Comment: Re:Little Intel has growed up (Score 1) 122

by hechacker1 (#38078044) Attached to: Intel Announces Xeon E5 and Knights Corner HPC Chip

I agree generally, like AMD's bulldozer hitting 8GHz on a single core before failing to the limits of physics (even with extreme cooling). I'm assuming nobody will never be able to get more than 1 or 2 cores active (out of 8) while getting to 8GHz on that architecture.

But these days, the chips run in multiple clock domains. I believe the Intel chips are separated by a base clock, L3 Clock, Core clocks, RAM clocks, and bus clocks. The architectures are moving ever toward asynchronous operation in order to pack billion upon billion of transistors on a package without having to synchronize them all the time.

Comment: Slashdot, damned if they do, damned if they don't (Score 1) 413

by hechacker1 (#37422716) Attached to: Microsoft: No Windows 8 ARM Support For x86 Apps

Microsoft is doing the right thing here. They are dropping the antiquated Win32 API and its bloat, in favor of a new universal WinRT API that targets both ARM and X86. Furthermore, it consolidates everything (Silverlight, Win32, WPF, .Net) into a cohesive API that you should be easily able to port to. If you cannot easily port to it, you're probably designing some custom business app that has and never will upgrade. Sorry but the new Windows isn't for you.

People have been asking Microsoft to the drop the bloat for some time. The security has been a nightmare because they've had to maintain the old unsecure model for the sake of compatibility. This clean break allows them to fix the permission model so that each App asks and gets only the permissions it needs during the install (like Android).

I like this change. Apps will now have to focus on doing one thing really well (and being able to connect and share with other apps) instead of being one-stop bloatware packages. Have you seen new contract API that facilitates this? It seems to follow the UNIX philosophy of doing a single task and being to pipe that output to anywhere.

Comment: Paper looks interesting. (Score 2) 65

by hechacker1 (#37214348) Attached to: MIT Researchers Defend Against Wireless Attacks

Reading the paper, it seems the proposed protocol for key exchange forces a wait time of 17ms, and then hashes the packet to ensure it doesn't get modified (forcing the use of slots and keeping the air open during attack).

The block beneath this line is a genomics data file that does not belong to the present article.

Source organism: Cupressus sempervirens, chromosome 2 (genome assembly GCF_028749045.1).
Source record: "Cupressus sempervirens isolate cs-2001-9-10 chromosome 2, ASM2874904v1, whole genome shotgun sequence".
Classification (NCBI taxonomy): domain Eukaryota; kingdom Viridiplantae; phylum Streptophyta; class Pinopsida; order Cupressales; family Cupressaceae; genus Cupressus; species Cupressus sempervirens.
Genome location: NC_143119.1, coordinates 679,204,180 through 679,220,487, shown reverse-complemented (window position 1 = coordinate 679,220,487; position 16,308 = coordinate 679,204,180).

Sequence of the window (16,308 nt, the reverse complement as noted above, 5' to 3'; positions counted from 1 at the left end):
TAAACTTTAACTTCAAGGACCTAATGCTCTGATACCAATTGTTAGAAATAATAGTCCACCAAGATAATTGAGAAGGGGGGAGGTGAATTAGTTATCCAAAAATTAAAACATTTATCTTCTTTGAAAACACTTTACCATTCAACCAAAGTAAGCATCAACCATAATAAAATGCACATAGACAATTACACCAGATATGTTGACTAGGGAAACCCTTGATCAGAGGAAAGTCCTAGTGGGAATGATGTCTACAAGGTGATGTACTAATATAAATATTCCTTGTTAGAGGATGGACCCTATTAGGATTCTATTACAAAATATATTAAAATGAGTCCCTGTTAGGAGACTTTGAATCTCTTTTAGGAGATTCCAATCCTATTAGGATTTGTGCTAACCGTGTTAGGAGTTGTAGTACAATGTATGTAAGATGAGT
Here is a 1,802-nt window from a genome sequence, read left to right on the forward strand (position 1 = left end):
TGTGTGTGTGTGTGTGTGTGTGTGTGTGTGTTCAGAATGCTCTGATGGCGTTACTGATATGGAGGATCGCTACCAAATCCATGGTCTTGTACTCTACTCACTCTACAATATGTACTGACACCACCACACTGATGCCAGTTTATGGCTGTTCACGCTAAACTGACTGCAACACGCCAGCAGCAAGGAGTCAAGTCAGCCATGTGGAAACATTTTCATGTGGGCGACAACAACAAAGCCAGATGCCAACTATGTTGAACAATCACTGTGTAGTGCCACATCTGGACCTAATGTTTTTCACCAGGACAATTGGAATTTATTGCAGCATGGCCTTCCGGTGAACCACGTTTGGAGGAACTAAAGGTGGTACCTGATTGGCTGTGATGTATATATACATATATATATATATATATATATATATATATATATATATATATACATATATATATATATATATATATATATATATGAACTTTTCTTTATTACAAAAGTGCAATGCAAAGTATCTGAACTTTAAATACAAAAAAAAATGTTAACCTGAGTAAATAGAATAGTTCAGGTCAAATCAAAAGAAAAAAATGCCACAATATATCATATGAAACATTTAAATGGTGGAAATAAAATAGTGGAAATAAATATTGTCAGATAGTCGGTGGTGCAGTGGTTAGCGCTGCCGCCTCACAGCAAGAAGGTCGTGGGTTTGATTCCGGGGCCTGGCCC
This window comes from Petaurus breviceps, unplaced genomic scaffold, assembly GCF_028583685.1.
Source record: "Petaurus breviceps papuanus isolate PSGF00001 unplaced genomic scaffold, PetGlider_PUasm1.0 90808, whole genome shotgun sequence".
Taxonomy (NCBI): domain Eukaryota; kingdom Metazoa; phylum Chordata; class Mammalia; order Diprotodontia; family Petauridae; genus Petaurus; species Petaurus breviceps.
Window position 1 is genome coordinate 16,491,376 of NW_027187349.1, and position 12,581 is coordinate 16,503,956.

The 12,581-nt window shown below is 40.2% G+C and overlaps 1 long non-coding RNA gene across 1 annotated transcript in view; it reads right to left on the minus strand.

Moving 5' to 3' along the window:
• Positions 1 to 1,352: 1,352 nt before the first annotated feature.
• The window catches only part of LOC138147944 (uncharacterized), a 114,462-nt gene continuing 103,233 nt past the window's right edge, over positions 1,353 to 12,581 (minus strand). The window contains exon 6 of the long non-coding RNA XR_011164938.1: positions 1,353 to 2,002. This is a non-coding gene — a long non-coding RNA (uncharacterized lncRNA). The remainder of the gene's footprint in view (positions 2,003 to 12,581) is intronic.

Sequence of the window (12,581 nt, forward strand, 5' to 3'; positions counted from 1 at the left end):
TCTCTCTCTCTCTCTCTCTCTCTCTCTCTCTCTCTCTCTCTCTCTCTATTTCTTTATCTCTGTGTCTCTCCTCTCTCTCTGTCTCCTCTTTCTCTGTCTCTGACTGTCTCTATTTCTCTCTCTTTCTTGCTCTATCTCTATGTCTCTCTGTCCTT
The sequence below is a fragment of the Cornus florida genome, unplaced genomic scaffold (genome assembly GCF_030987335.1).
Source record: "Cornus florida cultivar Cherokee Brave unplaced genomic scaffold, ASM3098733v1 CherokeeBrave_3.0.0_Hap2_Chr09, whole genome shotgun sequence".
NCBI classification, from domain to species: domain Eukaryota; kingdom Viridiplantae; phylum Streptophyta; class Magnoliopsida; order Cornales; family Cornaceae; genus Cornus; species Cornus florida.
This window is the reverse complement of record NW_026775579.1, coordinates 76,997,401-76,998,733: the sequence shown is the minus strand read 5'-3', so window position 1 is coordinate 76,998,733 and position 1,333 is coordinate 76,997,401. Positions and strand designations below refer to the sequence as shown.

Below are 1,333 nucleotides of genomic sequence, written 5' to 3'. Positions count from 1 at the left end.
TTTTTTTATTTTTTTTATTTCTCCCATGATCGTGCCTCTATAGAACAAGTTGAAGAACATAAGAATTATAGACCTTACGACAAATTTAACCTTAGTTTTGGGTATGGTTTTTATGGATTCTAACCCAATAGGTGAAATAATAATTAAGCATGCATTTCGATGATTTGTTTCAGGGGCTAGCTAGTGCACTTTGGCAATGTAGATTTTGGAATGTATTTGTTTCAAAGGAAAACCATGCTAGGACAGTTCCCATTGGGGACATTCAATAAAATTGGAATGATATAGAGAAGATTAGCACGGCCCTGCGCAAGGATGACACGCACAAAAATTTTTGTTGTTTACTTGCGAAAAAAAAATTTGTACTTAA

The only problem I see is that you could easily use this mechanism to effectively DoS the network by making it wait for the CTS packets constantly while the protocol rejects the bad check-summed packets.

But I guess that's a minor flaw since it's already trivial to DoS wireless networks in general.

Here's to hoping this actually gets widely implemented.

Comment: Re:IPv6 Problems (Score 1) 231

by hechacker1 (#36230534) Attached to: IPv6 Traffic Volumes Are Low, But Nobody Knows How Low

As an example, I've loaded a custom build of Tomato firmware onto my WRT54GL router. This router is considered out dated, slow, and lacking in RAM. And yet, I've got a new firmware for it that gives me a 2.6.22 kernel (originally 2.4) and IPv6 support.

Now my ISP (U-Verse) doesn't have any mention of IPv6 support, but the provided gateway does have much more powerful specs. In theory it should be a much more capable box, but their crapware firmware doesn't unlock any of its potential.

Comment: Half-Life 1 (Score 1) 183

by hechacker1 (#36053938) Attached to: Smithsonian Unveils 'Art of Games' Voting Results

I'm surprised Half-Life wasn't on that list. It was and still is regarded in the gaming industry as one of the best games ever made during that era. I think it, and Half-Life 2 have some of the highest combined scores by reviewers.

It also spawned a whole scene of modding that produced Counter-Strike, among other games, which today is still of the most played games in the world.

"Most of us, when all is said and done, like what we like and make up reasons for it afterwards." -- Soren F. Petersen